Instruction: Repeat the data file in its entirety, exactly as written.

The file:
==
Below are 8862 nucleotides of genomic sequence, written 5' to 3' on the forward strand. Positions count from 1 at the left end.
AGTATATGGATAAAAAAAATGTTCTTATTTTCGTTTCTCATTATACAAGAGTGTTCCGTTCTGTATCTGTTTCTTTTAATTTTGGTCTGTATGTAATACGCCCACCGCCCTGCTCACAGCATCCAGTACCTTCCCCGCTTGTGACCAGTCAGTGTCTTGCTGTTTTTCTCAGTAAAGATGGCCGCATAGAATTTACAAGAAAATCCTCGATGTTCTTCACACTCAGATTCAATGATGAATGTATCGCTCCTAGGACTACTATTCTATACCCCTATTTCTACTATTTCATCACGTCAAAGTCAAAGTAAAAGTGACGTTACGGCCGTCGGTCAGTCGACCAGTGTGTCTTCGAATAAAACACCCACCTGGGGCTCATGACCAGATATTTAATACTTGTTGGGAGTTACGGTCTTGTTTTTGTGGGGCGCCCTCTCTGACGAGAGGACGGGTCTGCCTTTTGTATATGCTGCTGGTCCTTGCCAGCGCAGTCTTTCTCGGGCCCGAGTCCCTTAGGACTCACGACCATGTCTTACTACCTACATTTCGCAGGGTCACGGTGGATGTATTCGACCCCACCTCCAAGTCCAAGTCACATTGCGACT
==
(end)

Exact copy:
Below are 8862 nucleotides of genomic sequence, written 5' to 3' on the forward strand. Positions count from 1 at the left end.
AGTATATGGATAAAAAAAATGTTCTTATTTTCGTTTCTCATTATACAAGAGTGTTCCGTTCTGTATCTGTTTCTTTTAATTTTGGTCTGTATGTAATACGCCCACCGCCCTGCTCACAGCATCCAGTACCTTCCCCGCTTGTGACCAGTCAGTGTCTTGCTGTTTTTCTCAGTAAAGATGGCCGCATAGAATTTACAAGAAAATCCTCGATGTTCTTCACACTCAGATTCAATGATGAATGTATCGCTCCTAGGACTACTATTCTATACCCCTATTTCTACTATTTCATCACGTCAAAGTCAAAGTAAAAGTGACGTTACGGCCGTCGGTCAGTCGACCAGTGTGTCTTCGAATAAAACACCCACCTGGGGCTCATGACCAGATATTTAATACTTGTTGGGAGTTACGGTCTTGTTTTTGTGGGGCGCCCTCTCTGACGAGAGGACGGGTCTGCCTTTTGTATATGCTGCTGGTCCTTGCCAGCGCAGTCTTTCTCGGGCCCGAGTCCCTTAGGACTCACGACCATGTCTTACTACCTACATTTCGCAGGGTCACGGTGGATGTATTCGACCCCACCTCCAAGTCCAAGTCACATTGCGACT